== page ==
Hidden Wonders

Programming·Technology

What Is a Language?


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Whisper[#]


I’ve been playing around with Whisper, “a general-purpose speech recognition model.” You can install it in one line:

pip install git+https://github.com/openai/whisper.git

It can be used as a python library, but it’s also usable as a command line program. The following line takes a file, music.mp3, and outputs a music.mp3.txt and music.mp3.vtt file containing the transcription:

whisper music.mp3 --model base.en

There are several models to choose from with varying VRAM requirements, and model.en variants for each for better performance with English. If you have an Nvidia GPU definitely give it a try, it’s impressive how good it is with English.

Especially exciting to me is that the model can do other languages and translate to English as well. The translation part doesn’t work the best yet, but someday this will be a valid way of getting subtitles for any media in another language:

whisper japanese_cartoons.mkv --language Japanese --task translate --model base

The translation stuff is really cool, but it’s the ability of a computer to look at audio and transcribe it into text that made me wonder what is a language anyway?

What is a Language Anyway?[#]


In particular, the whisper AI made me question whether language is something that can be quantified such that a computer can understand it perfectly. For instance, you can feed the model some people with strange accents and it will oftentimes get the transcription correct, but for fun I tried giving it an English Vocaloid song [watch?v=vW9_5giCK1I] and the model did horrible, only getting a few sentences in the whole song correct. It made me wonder if the human speech patterns the AI was trained on has some quality that the highly synthesized sound of Vocaloids are lacking.

Here’s one definition of the word language:

Language, n. Communication of thoughts and feelings through a system of arbitrary signals, such as voice sounds, gestures, or written symbols.

— The American Heritage® Dictionary of the English Language, 5th Edition.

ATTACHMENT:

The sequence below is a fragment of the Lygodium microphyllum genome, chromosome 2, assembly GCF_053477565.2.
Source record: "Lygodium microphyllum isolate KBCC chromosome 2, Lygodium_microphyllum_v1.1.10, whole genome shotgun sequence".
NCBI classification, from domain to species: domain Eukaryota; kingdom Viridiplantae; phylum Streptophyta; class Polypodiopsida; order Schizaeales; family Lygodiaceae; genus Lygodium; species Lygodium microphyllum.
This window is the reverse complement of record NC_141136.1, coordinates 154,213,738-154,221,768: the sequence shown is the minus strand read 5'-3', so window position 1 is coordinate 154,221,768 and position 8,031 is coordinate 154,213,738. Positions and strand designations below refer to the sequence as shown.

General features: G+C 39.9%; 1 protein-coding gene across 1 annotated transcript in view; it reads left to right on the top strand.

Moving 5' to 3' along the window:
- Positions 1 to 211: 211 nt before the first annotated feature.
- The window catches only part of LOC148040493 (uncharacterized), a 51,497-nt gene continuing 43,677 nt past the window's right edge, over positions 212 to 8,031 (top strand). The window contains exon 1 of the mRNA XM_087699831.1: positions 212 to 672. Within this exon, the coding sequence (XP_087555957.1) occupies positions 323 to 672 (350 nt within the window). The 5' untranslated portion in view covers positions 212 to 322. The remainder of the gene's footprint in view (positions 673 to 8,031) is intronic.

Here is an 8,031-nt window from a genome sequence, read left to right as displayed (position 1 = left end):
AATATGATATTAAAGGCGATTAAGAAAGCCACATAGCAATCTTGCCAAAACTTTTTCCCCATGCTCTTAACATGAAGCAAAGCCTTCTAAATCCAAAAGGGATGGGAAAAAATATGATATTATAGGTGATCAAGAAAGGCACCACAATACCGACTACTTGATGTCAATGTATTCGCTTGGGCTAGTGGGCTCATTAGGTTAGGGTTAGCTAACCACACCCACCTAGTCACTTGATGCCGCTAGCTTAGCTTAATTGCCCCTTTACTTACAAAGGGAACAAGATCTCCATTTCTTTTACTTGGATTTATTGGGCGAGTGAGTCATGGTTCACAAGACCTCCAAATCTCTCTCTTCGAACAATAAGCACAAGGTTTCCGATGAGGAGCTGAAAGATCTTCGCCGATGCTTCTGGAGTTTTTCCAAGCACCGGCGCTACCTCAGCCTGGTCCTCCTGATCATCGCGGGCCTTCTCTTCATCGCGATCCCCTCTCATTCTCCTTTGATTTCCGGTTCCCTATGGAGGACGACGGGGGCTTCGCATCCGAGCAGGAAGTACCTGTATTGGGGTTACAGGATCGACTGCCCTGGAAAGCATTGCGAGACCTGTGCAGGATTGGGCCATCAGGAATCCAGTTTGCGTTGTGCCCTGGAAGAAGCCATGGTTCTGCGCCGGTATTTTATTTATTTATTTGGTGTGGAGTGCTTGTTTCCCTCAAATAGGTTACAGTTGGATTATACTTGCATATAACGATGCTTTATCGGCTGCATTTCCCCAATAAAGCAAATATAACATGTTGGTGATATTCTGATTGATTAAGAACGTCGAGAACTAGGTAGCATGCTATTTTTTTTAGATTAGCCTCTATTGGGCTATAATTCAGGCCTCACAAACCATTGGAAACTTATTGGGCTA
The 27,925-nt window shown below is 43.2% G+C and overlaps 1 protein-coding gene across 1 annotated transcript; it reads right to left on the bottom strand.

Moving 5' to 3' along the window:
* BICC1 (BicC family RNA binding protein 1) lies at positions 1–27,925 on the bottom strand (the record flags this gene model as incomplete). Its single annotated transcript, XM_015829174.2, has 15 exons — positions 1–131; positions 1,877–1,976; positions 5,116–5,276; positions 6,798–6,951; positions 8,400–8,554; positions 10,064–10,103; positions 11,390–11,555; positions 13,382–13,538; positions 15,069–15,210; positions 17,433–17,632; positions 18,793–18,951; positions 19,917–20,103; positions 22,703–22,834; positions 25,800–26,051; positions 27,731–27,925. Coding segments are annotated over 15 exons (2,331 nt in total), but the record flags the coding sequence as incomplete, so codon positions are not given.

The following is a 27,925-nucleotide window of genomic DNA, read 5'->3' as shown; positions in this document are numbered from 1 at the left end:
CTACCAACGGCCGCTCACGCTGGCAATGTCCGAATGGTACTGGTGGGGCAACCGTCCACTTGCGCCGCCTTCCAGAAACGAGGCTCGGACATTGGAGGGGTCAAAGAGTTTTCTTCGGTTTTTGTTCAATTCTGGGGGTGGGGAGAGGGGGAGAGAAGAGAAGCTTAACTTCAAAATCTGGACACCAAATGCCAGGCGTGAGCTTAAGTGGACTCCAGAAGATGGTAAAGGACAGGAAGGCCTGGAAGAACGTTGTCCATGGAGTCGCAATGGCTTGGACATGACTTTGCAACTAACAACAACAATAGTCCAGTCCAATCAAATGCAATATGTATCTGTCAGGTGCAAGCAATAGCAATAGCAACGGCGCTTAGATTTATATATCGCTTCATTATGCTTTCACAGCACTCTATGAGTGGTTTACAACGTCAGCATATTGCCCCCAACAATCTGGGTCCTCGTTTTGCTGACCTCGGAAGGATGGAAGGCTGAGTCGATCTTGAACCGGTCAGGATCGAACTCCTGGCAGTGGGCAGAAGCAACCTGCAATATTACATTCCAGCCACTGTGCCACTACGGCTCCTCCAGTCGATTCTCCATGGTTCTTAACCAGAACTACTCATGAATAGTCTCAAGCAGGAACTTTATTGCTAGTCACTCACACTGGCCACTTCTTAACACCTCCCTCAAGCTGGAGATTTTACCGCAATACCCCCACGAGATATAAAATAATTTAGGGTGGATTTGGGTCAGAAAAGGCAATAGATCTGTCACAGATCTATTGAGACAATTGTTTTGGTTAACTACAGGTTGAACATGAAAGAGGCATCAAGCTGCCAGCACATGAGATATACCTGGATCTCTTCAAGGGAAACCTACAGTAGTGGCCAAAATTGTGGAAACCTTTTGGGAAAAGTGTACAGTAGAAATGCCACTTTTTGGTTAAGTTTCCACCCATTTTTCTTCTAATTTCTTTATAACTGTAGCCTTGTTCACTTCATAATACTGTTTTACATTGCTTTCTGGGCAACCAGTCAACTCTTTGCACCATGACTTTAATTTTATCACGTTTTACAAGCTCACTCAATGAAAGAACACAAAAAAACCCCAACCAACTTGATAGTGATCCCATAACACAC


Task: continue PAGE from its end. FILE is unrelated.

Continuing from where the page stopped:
And here’s another:

Language, n. Such a system as used by a nation, people, or other distinct community; often contrasted with dialect.

— The American Heritage® Dictionary of the English Language, 5th Edition.

In the first definition, the usage of the term “arbitrary” is incredibly interesting to me. Can I say uuga booga duuga, and that’s language? No one would know what it means. I would have to prescribe a meaning to the phrase, but does just me knowing the phrase’s meaning imply I’ve created my own language? The second definition implies a different understanding of language as a medium of communication officially established and widely understood by some community. This sounds like something an AI or computer would someday be capable of understanding, but I’m not sure if language as some sort of arbitrary, non-standardized method of communication can ever be understood.

Human Made Languages[#]


-.- .- –. .- – .. / .. … / -… . … - / –. .. .-. .-..

Oh, sorry, I was writing in Morse code, the standardized method of communication for telegrams. At least, I assume that’s what it is since I used a Morse code translator online to get it, a translator which uses a computer to read in English text and output the equivalent Morse code. Arbitrary symbols are easy for humans to create to represent all kinds of things.

Just look at math: ∃x ∈ {0,1} -> x=0 ∨ x=1. In English, this means “there exists x, an element of the set {0, 1}, which implies x is equal to 0 or x is equal to 1.” Been a while since I’ve written in that notation so the right side of the implication might not make any sense, but this is language, a mathematical language of getting thoughts about math across to other mathematicians.

Programming languages are languages too. From obvious stuff like:

/* C */
#include <stdio.h>
int main() {
	printf("Hello World\n");
}

To more unfamiliar languages solving less trivial problems like:

/* Prolog */
ackermann(0, N, X) :- X is N+1, !.
ackermann(M, 0, X) :- !, M > 0, M1 is M-1, ack(M1, 1, X).
ackermann(M, N, X) :- N > 0, M > 0, M1 is M-1, N1 is N-1, ack(M, N1, Y), ack(M1, Y, X).

Programming languages in particular are interesting because while they are designed so that other programmers can understand the code, their initial and still primary intent is to provide instructions to computers. In contrast, it must be much harder for computers to parse the English language.

There are also languages like Elvish. J.R.R. Tolkien played around with artificially made languages all his childhood, eventually leading himself to make Elvish. Elvish uses it’s own unique symbols, see here for more on the subject. He gave that language meaning himself through building the characters and words himself, and then spreading the language through his books.

Whisper Does not “Understand” the Language[#]